There are new concerns about young athletes and the dangers of training during the summer season.
Being a student athlete is a lot like a full-time job. Whether going to practice or hitting the weight room, students have to put in the work to improve.
State rules regulate how often schools can host practices, but that doesn't keep athletes away for very long. Workouts happen every day on school property in an attempt to get better.
"As long as the coach is there supervising it's not a practice. It's simply an open gym, an opportunity for the kids to get some time to work on their game. If it's organized, structured that counts as a day of competition. That's something that the MHSAA is going to look at as one of your 15 days that you get over the course of the summer," Carrollton Athletic Director Blaise Zimmer said.
Zimmer said there is a balancing act trainers and coaches have to navigate when it comes to making sure kids aren't pushing themselves too hard.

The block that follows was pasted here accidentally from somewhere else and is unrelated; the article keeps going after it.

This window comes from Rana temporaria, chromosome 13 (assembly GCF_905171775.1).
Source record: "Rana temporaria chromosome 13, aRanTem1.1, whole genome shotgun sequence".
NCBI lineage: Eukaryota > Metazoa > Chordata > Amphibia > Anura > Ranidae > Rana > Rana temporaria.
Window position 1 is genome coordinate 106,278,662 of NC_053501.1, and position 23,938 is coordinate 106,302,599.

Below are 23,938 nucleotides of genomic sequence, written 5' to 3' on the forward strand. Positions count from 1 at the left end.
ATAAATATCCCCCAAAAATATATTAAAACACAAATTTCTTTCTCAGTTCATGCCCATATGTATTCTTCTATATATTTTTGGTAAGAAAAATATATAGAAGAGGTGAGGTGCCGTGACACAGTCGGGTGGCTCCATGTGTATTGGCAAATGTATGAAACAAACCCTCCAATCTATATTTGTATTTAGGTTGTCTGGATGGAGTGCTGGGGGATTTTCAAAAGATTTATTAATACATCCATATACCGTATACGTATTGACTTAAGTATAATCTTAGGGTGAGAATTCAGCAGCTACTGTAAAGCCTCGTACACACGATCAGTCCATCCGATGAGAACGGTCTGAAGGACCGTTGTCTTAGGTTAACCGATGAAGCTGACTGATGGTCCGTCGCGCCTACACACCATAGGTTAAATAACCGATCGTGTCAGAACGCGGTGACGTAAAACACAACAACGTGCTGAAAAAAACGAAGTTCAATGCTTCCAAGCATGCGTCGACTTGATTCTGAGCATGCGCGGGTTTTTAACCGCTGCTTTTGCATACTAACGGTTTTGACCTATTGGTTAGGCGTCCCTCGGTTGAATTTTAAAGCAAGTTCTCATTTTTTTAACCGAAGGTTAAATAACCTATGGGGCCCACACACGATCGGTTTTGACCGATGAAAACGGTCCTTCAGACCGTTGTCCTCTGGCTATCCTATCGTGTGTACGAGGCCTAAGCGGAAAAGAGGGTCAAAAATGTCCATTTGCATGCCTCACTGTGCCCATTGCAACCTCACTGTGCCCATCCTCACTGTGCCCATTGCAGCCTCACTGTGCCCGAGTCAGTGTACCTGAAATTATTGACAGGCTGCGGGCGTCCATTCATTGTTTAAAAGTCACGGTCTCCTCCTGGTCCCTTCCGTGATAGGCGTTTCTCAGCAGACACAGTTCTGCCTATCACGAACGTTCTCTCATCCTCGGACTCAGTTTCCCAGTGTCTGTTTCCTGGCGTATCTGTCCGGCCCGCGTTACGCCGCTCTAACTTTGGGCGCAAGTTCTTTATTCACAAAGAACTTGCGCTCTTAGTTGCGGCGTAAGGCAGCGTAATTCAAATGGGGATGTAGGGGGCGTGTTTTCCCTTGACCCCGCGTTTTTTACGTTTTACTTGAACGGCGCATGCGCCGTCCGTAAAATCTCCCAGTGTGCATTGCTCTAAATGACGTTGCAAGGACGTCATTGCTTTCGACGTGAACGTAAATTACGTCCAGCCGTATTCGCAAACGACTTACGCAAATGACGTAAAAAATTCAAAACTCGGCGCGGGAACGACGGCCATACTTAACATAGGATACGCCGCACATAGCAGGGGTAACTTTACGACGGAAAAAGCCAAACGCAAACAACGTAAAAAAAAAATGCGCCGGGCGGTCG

"For our football practices we've got a trainer on hand. For all of our football games and all of our basketball games and things of that nature. And yes, we're going to make sure that we're pushing our kids. But for the most part kids are going to want to be out there. So if they're telling me that they can't go, then we know that they can't go," Zimmer said.
When it comes to the safety of students, several schools have required AEDs to be placed throughout the building.
For the coaches at Carrollton, it's mandatory for them to know how to use one.
"You know right now it's just coaches. We have policies in place where coaches are going to be supervising at all times anyway. Obviously it doesn't hurt to have anybody trained in how to use an AED. But we do make sure that we have coaches around at all times when we have athletic things going on," Zimmer said.
In Michigan, state law requires every school to have an emergency response plan in place.
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